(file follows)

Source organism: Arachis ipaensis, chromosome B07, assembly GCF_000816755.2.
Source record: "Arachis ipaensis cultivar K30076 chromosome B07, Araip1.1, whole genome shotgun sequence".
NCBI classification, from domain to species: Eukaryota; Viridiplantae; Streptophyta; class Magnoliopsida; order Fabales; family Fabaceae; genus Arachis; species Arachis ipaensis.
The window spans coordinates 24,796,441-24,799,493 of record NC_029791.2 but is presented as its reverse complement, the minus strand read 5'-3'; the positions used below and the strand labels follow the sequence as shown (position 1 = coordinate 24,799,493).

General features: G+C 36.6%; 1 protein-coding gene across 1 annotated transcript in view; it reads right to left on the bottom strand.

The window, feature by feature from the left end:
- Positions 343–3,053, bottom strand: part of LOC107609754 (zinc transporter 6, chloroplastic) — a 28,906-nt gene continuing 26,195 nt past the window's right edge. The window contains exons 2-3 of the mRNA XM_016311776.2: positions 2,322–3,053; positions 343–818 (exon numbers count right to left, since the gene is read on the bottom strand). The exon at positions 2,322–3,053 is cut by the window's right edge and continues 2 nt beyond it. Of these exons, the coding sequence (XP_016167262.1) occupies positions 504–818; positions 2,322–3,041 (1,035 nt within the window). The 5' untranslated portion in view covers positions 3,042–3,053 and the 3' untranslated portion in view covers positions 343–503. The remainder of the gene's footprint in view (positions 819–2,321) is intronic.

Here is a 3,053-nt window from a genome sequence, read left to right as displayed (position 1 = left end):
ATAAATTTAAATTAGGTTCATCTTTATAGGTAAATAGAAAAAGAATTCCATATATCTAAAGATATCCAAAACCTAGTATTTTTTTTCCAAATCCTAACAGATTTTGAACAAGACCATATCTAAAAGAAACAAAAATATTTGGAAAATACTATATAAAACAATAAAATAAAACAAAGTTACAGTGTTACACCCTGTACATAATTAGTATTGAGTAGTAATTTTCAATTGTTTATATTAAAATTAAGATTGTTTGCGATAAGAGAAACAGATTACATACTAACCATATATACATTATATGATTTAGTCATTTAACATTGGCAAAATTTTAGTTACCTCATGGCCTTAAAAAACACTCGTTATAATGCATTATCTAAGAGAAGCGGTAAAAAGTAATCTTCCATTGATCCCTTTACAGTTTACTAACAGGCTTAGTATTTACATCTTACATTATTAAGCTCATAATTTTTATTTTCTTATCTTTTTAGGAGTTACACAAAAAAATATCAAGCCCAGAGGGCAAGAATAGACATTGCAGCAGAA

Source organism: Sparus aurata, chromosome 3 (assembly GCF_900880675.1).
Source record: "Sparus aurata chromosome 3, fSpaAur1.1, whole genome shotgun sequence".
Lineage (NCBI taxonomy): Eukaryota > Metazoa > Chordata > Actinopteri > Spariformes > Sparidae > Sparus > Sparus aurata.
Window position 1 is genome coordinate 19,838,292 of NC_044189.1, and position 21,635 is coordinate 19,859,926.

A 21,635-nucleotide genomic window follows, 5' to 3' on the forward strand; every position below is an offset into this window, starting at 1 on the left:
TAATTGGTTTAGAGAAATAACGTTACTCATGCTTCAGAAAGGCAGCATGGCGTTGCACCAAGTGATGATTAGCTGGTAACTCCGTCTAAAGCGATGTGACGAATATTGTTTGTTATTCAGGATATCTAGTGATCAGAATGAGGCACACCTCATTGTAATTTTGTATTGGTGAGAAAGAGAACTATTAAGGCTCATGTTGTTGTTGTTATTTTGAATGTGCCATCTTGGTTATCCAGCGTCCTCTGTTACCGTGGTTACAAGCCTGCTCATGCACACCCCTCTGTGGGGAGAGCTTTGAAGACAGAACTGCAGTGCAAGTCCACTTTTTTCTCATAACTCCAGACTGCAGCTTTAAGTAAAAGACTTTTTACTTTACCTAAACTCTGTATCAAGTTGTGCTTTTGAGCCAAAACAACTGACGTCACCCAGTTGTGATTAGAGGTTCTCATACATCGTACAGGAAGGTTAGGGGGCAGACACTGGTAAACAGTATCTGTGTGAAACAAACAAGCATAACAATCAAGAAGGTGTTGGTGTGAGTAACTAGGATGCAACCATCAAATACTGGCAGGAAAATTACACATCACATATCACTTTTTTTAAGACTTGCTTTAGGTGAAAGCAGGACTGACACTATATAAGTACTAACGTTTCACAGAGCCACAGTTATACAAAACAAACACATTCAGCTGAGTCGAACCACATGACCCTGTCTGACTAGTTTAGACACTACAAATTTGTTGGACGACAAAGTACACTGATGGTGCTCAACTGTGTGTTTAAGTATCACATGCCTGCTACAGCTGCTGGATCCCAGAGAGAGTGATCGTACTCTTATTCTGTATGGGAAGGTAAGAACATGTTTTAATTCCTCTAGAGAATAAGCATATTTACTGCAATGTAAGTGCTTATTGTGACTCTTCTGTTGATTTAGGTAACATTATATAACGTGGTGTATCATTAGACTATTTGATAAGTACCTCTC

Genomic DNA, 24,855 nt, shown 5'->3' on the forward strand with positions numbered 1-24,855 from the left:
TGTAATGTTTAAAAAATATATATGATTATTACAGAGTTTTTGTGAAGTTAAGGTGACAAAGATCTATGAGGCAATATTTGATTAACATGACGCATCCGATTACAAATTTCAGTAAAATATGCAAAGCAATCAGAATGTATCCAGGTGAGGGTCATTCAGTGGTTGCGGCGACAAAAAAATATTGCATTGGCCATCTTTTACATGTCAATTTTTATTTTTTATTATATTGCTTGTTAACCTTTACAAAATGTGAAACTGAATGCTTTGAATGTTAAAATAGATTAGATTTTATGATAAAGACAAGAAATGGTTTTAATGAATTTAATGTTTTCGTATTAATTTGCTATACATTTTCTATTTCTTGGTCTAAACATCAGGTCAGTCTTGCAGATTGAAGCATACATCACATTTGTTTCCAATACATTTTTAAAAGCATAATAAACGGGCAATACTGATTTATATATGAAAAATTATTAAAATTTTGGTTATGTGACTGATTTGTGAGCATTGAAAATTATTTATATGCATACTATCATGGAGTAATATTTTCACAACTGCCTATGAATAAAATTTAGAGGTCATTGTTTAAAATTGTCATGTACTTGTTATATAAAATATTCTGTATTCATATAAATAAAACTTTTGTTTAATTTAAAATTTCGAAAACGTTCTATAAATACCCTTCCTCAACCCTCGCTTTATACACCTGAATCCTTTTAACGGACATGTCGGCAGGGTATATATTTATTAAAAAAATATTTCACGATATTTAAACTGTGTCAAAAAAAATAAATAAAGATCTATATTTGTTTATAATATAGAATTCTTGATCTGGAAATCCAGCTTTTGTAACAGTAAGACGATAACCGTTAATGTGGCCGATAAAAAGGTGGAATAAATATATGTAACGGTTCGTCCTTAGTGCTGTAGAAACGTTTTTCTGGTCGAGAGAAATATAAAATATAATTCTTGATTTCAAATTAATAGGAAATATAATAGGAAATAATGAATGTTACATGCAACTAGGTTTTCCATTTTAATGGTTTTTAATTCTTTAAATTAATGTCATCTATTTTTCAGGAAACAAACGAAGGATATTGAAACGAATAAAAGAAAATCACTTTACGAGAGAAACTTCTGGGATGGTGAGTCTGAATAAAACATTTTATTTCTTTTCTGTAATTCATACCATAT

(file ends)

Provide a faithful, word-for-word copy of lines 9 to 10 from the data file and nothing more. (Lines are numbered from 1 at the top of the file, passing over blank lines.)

ATAAATTTAAATTAGGTTCATCTTTATAGGTAAATAGAAAAAGAATTCCATATATCTAAAGATATCCAAAACCTAGTATTTTTTTTCCAAATCCTAACAGATTTTGAACAAGACCATATCTAAAAGAAACAAAAATATTTGGAAAATACTATATAAAACAATAAAATAAAACAAAGTTACAGTGTTACACCCTGTACATAATTAGTATTGAGTAGTAATTTTCAATTGTTTATATTAAAATTAAGATTGTTTGCGATAAGAGAAACAGATTACATACTAACCATATATACATTATATGATTTAGTCATTTAACATTGGCAAAATTTTAGTTACCTCATGGCCTTAAAAAACACTCGTTATAATGCATTATCTAAGAGAAGCGGTAAAAAGTAATCTTCCATTGATCCCTTTACAGTTTACTAACAGGCTTAGTATTTACATCTTACATTATTAAGCTCATAATTTTTATTTTCTTATCTTTTTAGGAGTTACACAAAAAAATATCAAGCCCAGAGGGCAAGAATAGACATTGCAGCAGAA

Source organism: Sparus aurata, chromosome 3 (assembly GCF_900880675.1).